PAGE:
Vritra Technologies

Defects in single crystal Silicon wafer

DOI: https://doi.org/10.5281/zenodo.4568750
Date of publish: 28/Feb/2021

During the manufacturing of monocrystalline Silicon ingot for wafer production, interstitial and vacancy defects are formed in the crystal lattice. Presence of these defects in wafers have major impact on the performance of Silicon based electronic devices. A single vacancy or interstitial defect does not have any detrimental effect on the working of the device, but practically in the wafer these defects exists as agglomerates or aggregates. Agglomeration of vacancies results in the formation of tiny holes on the surface, of size ranging from 50-150 nm. These holes are also known as Light point defects (LPD) and are common in Silicon grown by Czochralski (CZ) method. These defects were the major cause of breakdown of gate oxide in memory devices in year 1980. Another defect that is commonly found in Silicon grown by Floating zone (FZ) method is network of dislocation loops ,few micron in size, formed due to aggregation of interstitial defects. These defects are also known as Crystal originated particles (COP). As the size of electronic device is reducing, detrimental effect of COP on device performance is getting significant. Since the beginning, focus of Si based semiconductor industries is to reduce these defects and it has now been possible to simulate the behavior of the defect formation which has made possible for industries to tailor them as per requirement of device manufacturers.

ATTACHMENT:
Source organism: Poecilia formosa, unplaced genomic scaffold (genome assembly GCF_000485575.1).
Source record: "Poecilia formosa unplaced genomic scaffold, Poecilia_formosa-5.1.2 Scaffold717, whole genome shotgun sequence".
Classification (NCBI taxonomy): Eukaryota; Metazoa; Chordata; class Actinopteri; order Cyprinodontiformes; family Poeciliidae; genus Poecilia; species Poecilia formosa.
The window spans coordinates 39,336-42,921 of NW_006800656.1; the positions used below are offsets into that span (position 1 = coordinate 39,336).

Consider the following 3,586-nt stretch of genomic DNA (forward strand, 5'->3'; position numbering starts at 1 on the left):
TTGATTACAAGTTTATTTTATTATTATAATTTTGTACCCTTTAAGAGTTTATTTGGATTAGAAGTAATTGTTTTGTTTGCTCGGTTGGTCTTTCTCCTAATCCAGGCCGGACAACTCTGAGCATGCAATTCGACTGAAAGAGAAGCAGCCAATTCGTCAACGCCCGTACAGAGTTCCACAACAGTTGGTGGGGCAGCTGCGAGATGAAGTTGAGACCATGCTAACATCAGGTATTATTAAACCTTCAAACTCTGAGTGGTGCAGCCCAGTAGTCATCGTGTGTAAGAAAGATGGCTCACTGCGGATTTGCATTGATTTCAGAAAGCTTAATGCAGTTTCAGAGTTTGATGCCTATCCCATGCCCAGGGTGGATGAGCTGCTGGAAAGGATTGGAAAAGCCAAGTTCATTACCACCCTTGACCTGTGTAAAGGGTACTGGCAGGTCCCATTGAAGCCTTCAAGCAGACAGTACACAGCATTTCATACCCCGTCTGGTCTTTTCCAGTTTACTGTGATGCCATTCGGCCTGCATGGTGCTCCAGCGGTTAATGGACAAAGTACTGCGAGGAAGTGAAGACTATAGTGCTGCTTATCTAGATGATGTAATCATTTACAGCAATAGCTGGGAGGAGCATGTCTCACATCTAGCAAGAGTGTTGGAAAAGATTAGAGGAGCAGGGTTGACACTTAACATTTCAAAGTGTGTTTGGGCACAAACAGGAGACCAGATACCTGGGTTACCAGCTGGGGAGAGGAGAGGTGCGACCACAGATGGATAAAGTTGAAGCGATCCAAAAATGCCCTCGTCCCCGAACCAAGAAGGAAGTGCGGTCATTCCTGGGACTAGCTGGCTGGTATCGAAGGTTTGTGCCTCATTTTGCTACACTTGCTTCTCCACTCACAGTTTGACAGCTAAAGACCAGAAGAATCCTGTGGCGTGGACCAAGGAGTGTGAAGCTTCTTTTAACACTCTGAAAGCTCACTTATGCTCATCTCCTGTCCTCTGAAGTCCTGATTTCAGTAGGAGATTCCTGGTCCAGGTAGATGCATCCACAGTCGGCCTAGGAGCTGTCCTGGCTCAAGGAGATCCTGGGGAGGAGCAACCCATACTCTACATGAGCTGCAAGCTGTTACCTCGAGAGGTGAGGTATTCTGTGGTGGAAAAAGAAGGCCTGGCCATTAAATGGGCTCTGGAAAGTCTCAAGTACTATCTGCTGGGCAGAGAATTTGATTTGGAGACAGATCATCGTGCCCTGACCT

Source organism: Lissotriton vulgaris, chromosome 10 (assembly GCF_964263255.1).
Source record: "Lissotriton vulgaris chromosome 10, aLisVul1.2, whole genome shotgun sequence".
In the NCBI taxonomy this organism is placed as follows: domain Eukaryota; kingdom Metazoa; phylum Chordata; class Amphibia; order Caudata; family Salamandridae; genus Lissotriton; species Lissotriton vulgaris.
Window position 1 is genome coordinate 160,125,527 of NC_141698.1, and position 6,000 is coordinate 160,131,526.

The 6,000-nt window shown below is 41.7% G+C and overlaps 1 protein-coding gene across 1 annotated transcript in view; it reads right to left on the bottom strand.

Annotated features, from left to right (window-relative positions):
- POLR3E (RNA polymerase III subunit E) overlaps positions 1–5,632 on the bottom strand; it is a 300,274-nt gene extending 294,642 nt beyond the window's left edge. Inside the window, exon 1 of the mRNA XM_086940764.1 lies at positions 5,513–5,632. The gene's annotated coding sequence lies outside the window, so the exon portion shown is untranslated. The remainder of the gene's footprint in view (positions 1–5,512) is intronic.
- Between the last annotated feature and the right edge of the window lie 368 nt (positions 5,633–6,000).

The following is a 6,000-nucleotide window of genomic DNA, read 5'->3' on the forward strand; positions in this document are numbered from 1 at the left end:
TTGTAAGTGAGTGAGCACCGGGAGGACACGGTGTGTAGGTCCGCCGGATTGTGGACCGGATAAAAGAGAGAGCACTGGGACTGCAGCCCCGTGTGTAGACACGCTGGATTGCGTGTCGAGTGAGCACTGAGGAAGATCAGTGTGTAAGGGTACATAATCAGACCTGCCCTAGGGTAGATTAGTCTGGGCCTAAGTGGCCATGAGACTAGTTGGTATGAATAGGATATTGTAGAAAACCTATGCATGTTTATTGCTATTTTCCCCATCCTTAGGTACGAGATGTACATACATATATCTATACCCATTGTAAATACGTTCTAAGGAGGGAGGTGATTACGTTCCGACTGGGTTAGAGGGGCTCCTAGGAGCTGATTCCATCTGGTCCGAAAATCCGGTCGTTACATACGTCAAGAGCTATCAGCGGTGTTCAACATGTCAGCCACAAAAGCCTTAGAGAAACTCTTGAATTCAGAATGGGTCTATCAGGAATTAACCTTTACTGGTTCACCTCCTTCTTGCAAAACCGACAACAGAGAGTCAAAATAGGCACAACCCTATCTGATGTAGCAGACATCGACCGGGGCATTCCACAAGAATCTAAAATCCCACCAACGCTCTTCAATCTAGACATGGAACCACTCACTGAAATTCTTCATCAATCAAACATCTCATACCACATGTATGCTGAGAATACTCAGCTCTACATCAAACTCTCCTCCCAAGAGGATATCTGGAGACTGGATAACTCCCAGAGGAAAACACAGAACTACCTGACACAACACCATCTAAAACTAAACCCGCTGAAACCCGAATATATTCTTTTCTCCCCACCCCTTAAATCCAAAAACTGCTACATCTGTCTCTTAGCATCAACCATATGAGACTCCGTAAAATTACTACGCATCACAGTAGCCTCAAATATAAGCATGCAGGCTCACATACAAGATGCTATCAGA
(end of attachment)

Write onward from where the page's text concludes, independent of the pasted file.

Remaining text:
As a researcher or manufacturer working on device fabrication, it is always important to take LPD and COP into consideration. It is practically impossible to have completely defect free Si wafer. But these defects can now be minimized or tailored to suit your requirement.

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